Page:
An image vignette is a time-honored way to draw attention to the subject of an image by darkening or fading its edges. Because InDesign isn’t an image editor, you might naturally decide to add a vignette to an image in Adobe Photoshop before importing it into Adobe InDesign. But you can actually create image vignettes easily in InDesign. And an image vignette you create in InDesign can be more flexible than a vignette created in Photoshop. Most importantly, saving an InDesign image vignette as an Object Style makes it easy to apply and edit a vignette consistently across a large number of images in the same InDesign document, such as a catalog.
My friends at InDesign Magazine asked me to explore InDesign image vignettes for the May 2017 issue. In my article Creating Image Vignettes I write about several approaches to creating different types of image vignettes.
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The Open command and double-clicking aren’t the only ways to get images into Photoshop. Learn new ways to more efficiently open images in Photoshop, individually or several at once, and directly from other applications such as Adobe Lightroom, Apple Photos, and Adobe Bridge instead of having to export and import through the desktop every time. Add new tricks to your toolbox, become more efficient, and open up new creative possibilities.
Google now makes it easier for search users to view and download the full-resolution version of your Web images directly, completely bypassing your web site. And Yahoo image search simplifies finding images licensed for reuse under Creative Commons.
The Know Your Rights video below is an insightful panel discussion about how to protect your copyright when you publish photos online today. It’s a balancing act between the need to show your best work online in a way that’s big and beautiful enough to attract photo buyers, and the culture of today’s web which is inclined to copy and reuse anything they see on a web page. Business models are evolving beyond the old mentality of “block all copying and add a big watermark,” and successful photographers like Trey Ratcliff and Zack Arias explain why. An important part of the discussion is about whether Creative Commons Noncommercial licensing works as part of a profitable business model.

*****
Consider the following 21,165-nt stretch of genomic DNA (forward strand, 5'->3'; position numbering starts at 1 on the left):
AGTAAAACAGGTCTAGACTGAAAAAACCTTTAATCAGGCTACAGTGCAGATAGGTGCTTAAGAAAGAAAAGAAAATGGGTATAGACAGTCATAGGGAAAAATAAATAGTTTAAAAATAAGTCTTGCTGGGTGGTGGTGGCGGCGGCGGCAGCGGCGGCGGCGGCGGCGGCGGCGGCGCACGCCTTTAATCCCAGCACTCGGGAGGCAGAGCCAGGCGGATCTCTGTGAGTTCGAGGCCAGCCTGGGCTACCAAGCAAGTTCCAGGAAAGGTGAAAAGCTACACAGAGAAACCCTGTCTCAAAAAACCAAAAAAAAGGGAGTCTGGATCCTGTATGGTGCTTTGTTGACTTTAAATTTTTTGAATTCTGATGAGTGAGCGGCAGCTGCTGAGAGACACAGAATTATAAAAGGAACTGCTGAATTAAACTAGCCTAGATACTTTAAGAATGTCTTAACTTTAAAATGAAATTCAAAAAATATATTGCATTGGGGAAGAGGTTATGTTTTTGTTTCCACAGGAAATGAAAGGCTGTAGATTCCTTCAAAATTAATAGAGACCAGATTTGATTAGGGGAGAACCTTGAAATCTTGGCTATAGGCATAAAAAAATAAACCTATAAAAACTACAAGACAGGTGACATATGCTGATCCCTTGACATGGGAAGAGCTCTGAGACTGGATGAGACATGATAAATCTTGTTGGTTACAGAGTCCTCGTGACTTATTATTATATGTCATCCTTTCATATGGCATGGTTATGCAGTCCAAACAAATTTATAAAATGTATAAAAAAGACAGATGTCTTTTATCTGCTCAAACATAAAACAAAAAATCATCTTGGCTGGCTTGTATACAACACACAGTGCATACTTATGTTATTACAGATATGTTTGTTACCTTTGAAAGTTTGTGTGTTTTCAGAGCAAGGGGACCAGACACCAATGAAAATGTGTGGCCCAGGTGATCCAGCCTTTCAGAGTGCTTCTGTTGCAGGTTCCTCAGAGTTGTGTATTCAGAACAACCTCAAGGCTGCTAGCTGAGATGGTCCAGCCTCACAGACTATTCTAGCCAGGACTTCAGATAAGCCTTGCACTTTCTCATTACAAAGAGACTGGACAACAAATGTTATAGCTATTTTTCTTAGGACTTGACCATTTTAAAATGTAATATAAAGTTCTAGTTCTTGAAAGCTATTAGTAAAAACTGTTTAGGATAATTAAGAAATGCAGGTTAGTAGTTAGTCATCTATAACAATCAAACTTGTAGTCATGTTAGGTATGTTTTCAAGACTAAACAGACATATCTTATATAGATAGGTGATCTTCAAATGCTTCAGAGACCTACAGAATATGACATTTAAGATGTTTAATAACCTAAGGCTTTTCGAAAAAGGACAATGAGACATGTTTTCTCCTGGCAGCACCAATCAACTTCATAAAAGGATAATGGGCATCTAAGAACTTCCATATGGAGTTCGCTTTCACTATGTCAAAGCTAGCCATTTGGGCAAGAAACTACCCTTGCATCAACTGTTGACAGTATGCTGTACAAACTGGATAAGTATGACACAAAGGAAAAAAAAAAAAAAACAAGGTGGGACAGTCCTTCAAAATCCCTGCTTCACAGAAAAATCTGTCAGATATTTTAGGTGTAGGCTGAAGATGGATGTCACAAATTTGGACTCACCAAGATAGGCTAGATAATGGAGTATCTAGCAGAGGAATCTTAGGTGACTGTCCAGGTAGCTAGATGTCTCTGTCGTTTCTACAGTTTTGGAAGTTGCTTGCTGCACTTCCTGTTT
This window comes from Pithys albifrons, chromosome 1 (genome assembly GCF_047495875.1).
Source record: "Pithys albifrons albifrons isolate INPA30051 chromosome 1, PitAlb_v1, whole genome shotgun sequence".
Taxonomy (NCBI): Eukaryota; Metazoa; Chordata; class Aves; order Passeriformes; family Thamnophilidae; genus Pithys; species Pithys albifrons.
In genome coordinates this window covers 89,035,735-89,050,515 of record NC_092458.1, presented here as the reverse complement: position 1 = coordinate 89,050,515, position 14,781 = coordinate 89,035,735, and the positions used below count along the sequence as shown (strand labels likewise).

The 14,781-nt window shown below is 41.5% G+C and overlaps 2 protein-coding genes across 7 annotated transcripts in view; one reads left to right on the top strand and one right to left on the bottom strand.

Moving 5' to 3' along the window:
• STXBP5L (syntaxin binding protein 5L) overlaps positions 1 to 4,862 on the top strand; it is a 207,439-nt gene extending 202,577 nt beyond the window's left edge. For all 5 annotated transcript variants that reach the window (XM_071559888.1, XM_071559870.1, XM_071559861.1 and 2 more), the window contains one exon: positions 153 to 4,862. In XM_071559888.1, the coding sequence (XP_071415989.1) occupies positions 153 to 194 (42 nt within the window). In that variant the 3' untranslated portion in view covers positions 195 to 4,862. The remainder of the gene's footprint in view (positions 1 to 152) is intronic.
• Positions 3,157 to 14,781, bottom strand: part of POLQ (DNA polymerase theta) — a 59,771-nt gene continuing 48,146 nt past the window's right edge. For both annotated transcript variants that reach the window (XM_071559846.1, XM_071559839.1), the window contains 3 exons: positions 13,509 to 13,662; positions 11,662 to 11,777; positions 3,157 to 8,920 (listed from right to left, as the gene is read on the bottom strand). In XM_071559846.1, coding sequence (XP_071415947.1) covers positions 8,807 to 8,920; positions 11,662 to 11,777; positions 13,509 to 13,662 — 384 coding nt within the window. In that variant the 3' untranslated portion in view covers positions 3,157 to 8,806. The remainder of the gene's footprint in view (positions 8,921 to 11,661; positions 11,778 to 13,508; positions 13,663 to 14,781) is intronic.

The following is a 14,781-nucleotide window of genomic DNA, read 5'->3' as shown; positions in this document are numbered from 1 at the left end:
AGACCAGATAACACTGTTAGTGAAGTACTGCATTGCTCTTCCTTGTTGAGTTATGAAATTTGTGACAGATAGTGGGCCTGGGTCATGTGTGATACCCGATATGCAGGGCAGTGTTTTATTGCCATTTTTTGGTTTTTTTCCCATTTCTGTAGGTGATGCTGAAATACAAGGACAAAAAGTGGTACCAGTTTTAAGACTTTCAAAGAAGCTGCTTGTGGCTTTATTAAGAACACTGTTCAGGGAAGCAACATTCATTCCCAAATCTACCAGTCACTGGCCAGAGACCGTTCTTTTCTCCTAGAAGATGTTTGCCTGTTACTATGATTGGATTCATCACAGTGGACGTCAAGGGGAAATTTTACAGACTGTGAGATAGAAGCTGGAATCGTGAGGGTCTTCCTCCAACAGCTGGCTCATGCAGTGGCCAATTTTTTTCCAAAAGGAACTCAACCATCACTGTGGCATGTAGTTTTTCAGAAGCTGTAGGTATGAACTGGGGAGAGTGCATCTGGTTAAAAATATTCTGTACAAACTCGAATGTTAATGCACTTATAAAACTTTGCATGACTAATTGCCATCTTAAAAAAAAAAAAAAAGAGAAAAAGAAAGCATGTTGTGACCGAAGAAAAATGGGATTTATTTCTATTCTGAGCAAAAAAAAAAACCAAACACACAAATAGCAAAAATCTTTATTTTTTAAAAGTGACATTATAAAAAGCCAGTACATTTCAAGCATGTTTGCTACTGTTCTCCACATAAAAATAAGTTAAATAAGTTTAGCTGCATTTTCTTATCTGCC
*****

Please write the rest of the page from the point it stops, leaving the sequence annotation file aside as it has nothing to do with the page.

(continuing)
I was impressed that photographer Catherine Hall asked a lot of the same questions I would have. Whether or not you decide to share your photos as openly as some of the panelists do, chances are you’ll gain a new perspective that will help you make decisions about sharing your own images on today’s web.
This video is also a great example of the many Google+ Hangouts now held by the rapidly growing and influential photography community on Google+. You can connect with me on Google+, of course!
Recorded in August 2011 by Keith Barrett for Vidcast Network, which hosts a number of photography-related Internet video shows and Google+ hangouts.
Note: Apologies to those viewing on devices without Flash; their video is hosted at justin.tv which does not seem to supply a non-Flash alternative outside of their mobile app. To view this video on iPhone/iPad, download the Justin.tv app from the App Store and search for “Catherine Hall hangout” .
If the number 604 is stuck in your head as the maximum size of an image that Facebook will display, it’s time to reprogram your brain (and maybe your Photoshop actions/Lightroom presets for Facebook, too). The Inside Facebook blog reports that the maximum photo dimension on Facebook is going up to 720 pixels on a side, but the maximum size of profile pictures is going down to 180 x 540 pixels.
This feature is being rolled out gradually, so you might not see it right away.
If you already uploaded photos and want them bigger, those probably won’t change. Since Facebook has no way that I know of to replace photos, the only way to make photos in an existing gallery bigger is probably to trash all the existing photos and upload them again, losing existing comments, Likes, and (probably) links in the process.
Update, 2011: Facebook has increased the displayed image size once again; images can now be displayed up to 960 pixels on a side. Note that if you upload an image larger than this, visitors can click a Facebook page’s Download link to retrieve the image at the full original size you uploaded. Images you upload should always be no bigger than the size at which you’re comfortable having visitors download them. For example, if you don’t want your images to be out in the world at a size bigger than 800 pixels on a side, make sure you limit the image size of the pictures to 800px on a side or smaller before you upload them to Facebook.